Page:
Do People Really Want Freedom?
Huxley asserts, referring also to a poll, that people will be happy enough to “live by bread alone–or at least by bread and circuses alone” (121).
He quotes Dostoevsky’s fictional Grand Inquisitor who says “in the end they will lay their freedom at our feet and say to us, ‘make us your slaves, but feed us'” (121).
Huxley goes on about this, and it reminds me of the story of Joseph in the Bible. When times were bad, the various peoples sold themselves as slaves to Egypt instead of finding other solutions.
It’s interesting how a story can be told and it makes people believe that there are only so many possibilities for food, or their other needs, that somehow there are always these alleged “shortages” in such a huge planet that require only one centralized solution. And therefore we must submit and become slaves to those, like Huxley, who are telling us the stories about “over-population” and telling us that third-world farmers need to be taught how to farm all of a sudden, that they never knew how to feed themselves before. It’s amazing the stories we are told and what we believe based on propaganda.
Maybe it’s also not really true that everyone is so willing to sell themselves into obedience to the alleged “solutions” of governments, corporations, and their international organizations.
Huxley says that if another generation comes along crying for liberty, that part of this would be due to the “incompetence of those rulers, their inability to make effective use of the mind-manipulating instruments” science has made available (121).
This is a very odd statement for Huxley to make if he is actually opposing totalitarianism. It could almost be construed as a marketing statement on behalf of mind control technology and a warning to incompetent tyrants.
Prefiguring the coming popularity of the psychedelic and New Age movements, Huxley explains that in Brave New World the rulers were able to use drugs to give the “subjects the direct experience of mysteries and miracles” (122).
Entertainment is a huge factor in Brave New World. And entertainment, miracles and mysteries are a huge part of the control system we live under today.
I think there are topics that are worth learning more about, especially if we can demystify them. I think there probably are “spiritual” levels of reality, but we should strive for more definite knowledge as individuals, and avoid being seduced by mystification and fantasy.
Instead of investigating what criminal activities have been going on involving tax-funded high-tech experimentation, many of us prefer to believe in visitors from other planets. It’s nicer to escape into “mystery” than to deal with reality. I know that feeling.
Huxley talks about how education will be perfect, and that most will “love their servitude and will never dream of revolution”. He can’t think of a reason “why a thoroughly scientific dictatorship should ever be overthrown” (122).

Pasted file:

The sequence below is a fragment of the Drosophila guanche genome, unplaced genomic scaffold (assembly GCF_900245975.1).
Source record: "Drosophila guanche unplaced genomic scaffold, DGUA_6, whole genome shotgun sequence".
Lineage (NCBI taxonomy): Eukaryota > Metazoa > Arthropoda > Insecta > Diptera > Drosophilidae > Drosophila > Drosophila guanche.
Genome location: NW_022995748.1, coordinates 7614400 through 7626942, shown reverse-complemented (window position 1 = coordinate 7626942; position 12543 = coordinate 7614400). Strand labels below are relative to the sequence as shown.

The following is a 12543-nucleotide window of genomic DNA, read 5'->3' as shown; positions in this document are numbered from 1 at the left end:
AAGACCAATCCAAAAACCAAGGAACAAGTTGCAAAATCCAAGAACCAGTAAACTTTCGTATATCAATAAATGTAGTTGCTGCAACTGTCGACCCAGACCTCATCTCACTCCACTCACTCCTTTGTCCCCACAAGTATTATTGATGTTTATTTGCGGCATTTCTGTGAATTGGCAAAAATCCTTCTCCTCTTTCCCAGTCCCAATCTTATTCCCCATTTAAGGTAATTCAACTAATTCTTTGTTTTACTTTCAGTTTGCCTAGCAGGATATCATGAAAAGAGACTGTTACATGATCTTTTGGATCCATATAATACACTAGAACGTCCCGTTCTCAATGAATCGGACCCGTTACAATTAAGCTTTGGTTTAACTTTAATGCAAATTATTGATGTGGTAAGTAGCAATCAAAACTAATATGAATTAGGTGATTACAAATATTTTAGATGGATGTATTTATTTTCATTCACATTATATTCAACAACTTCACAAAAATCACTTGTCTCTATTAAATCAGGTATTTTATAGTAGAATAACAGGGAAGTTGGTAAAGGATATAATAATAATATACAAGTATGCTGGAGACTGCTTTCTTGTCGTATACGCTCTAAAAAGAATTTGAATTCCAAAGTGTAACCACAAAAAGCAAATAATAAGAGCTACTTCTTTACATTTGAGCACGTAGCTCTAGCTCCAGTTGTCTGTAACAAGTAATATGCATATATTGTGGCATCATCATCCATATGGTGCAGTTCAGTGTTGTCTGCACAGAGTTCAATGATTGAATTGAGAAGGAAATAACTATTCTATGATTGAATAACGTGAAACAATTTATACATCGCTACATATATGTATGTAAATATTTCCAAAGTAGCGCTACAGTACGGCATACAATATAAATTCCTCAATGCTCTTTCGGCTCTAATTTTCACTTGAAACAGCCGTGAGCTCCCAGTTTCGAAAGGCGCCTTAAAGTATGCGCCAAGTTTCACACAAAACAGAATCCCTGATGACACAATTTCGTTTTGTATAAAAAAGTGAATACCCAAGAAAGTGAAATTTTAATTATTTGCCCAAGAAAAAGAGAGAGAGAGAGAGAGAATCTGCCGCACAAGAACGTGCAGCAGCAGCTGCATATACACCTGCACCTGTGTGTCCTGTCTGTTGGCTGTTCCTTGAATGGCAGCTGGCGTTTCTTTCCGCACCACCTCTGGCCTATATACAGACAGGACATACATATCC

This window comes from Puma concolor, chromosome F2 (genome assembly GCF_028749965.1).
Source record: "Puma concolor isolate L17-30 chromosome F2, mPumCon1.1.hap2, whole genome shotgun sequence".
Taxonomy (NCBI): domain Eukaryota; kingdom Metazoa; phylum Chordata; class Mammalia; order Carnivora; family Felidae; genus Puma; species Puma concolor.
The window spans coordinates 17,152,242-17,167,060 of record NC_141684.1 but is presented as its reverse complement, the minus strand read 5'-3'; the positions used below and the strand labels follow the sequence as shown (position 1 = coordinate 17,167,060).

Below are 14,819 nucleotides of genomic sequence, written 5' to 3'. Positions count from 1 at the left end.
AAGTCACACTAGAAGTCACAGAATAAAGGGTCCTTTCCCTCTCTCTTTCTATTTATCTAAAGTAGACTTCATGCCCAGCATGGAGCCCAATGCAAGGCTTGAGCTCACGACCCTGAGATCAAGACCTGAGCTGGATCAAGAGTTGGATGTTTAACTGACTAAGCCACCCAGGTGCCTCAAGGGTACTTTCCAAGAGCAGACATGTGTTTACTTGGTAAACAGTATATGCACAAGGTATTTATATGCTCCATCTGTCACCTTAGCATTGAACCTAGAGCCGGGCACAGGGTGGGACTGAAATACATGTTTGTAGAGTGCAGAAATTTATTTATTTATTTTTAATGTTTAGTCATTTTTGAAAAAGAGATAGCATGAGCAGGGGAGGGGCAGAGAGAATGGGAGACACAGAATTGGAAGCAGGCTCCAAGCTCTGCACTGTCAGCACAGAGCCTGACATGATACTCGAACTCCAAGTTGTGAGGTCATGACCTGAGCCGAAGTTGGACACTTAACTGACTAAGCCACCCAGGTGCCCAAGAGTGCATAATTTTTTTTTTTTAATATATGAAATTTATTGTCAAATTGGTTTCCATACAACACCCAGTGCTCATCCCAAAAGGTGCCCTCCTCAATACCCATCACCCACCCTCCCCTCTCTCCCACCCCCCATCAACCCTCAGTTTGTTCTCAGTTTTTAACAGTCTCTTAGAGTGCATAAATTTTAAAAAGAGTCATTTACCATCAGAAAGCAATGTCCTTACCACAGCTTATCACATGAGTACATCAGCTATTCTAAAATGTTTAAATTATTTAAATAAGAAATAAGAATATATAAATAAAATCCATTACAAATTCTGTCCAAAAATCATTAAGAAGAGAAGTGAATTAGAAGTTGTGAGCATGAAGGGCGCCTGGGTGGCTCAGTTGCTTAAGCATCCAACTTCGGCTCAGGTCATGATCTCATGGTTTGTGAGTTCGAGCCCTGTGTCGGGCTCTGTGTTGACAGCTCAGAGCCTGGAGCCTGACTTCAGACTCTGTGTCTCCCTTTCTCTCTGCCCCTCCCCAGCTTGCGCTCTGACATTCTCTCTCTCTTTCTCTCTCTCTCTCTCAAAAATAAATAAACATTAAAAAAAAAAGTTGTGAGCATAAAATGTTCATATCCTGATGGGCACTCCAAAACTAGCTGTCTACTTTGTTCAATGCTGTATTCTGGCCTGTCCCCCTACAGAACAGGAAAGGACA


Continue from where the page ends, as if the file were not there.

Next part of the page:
Again, there is a strange kind of certainty in this statement for someone who is supposedly leading the opposition to totalitarianism rather than promoting it.
2. Themes from Brave New World
Standardization through Control Over Genetics and Reproduction
As discussed already, Huxley predicted that only artificial reproduction would be allowed. Also he predicted the policy of “genetic standardization” (p.3). He discusses this subject as if it’s inevitable, although he thought it was a long way off.
Standardization through a Caste System
Huxley describes the caste system in the Soviet Union, in which teachers and scientists etc. are paid well and given some professional freedom. Others live closer to the base of the “pyramid” as he puts it (note the symbolism of the pyramid) with low wages and no privileges (p. 4). He makes the observation that the Soviet system combined aspects of the brutality and poverty of 1984 with aspects of Brave New World, because the upper caste (class) lived privileged lives.
Huxley explains that the average lower or middle class person in the scientific dictatorship will have been conditioned from infancy. However, the members of the upper caste will have to be able to think flexibly and to respond to new circumstances . They will still be a “wild species” (67). Charles Galton Darwin used a similar phrase in The Next Million Years to describe the upper class.
Huxley calls this “only slightly conditioned” class, the “trainers” and “guardians” (a term used in The Republic by Plato). These are the “guardians” of the lower caste, who he describes as “completely domesticated animals” (p. 67). Because of their wild nature, members of the upper caste, as portrayed in Brave New World, can become rebellious and have to be dealt with.
How does Huxley know all this? What kind of people did Huxley spend time with? Other researchers have been investigating these kinds of questions, partly by reading Huxley’s books carefully, such as Moksha. See for example, the YouTube video Psychedelic Intelligence – The C.I.A. and the Counterculture, which can be found at gnosticmedia.com.
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